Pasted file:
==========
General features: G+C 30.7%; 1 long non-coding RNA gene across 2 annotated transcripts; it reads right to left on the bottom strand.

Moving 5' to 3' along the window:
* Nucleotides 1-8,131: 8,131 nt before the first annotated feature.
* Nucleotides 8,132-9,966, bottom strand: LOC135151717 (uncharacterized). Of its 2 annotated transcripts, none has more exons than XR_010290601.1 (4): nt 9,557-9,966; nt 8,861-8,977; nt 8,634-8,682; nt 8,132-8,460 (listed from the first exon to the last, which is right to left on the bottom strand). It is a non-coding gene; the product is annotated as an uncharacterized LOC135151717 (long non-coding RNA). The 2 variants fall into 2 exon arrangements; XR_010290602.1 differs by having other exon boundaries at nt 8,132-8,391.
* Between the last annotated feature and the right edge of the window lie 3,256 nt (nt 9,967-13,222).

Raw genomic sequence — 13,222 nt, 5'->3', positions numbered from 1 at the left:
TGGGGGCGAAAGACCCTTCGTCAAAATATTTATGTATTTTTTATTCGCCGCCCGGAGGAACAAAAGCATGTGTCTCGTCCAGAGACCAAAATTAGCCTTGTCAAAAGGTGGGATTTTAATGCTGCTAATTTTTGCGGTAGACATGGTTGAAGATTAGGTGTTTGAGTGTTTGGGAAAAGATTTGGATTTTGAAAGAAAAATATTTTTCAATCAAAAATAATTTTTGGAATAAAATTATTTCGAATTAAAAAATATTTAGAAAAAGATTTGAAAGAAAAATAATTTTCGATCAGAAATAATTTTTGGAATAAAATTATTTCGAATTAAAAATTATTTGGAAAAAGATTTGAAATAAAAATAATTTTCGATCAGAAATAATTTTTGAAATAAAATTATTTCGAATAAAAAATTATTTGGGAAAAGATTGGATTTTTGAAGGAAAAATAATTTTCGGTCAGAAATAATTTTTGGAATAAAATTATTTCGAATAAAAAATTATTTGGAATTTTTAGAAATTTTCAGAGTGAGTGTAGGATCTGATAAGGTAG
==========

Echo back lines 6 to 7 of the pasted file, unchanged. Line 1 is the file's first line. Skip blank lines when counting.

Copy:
Raw genomic sequence — 13,222 nt, 5'->3', positions numbered from 1 at the left:
TGGGGGCGAAAGACCCTTCGTCAAAATATTTATGTATTTTTTATTCGCCGCCCGGAGGAACAAAAGCATGTGTCTCGTCCAGAGACCAAAATTAGCCTTGTCAAAAGGTGGGATTTTAATGCTGCTAATTTTTGCGGTAGACATGGTTGAAGATTAGGTGTTTGAGTGTTTGGGAAAAGATTTGGATTTTGAAAGAAAAATATTTTTCAATCAAAAATAATTTTTGGAATAAAATTATTTCGAATTAAAAAATATTTAGAAAAAGATTTGAAAGAAAAATAATTTTCGATCAGAAATAATTTTTGGAATAAAATTATTTCGAATTAAAAATTATTTGGAAAAAGATTTGAAATAAAAATAATTTTCGATCAGAAATAATTTTTGAAATAAAATTATTTCGAATAAAAAATTATTTGGGAAAAGATTGGATTTTTGAAGGAAAAATAATTTTCGGTCAGAAATAATTTTTGGAATAAAATTATTTCGAATAAAAAATTATTTGGAATTTTTAGAAATTTTCAGAGTGAGTGTAGGATCTGATAAGGTAG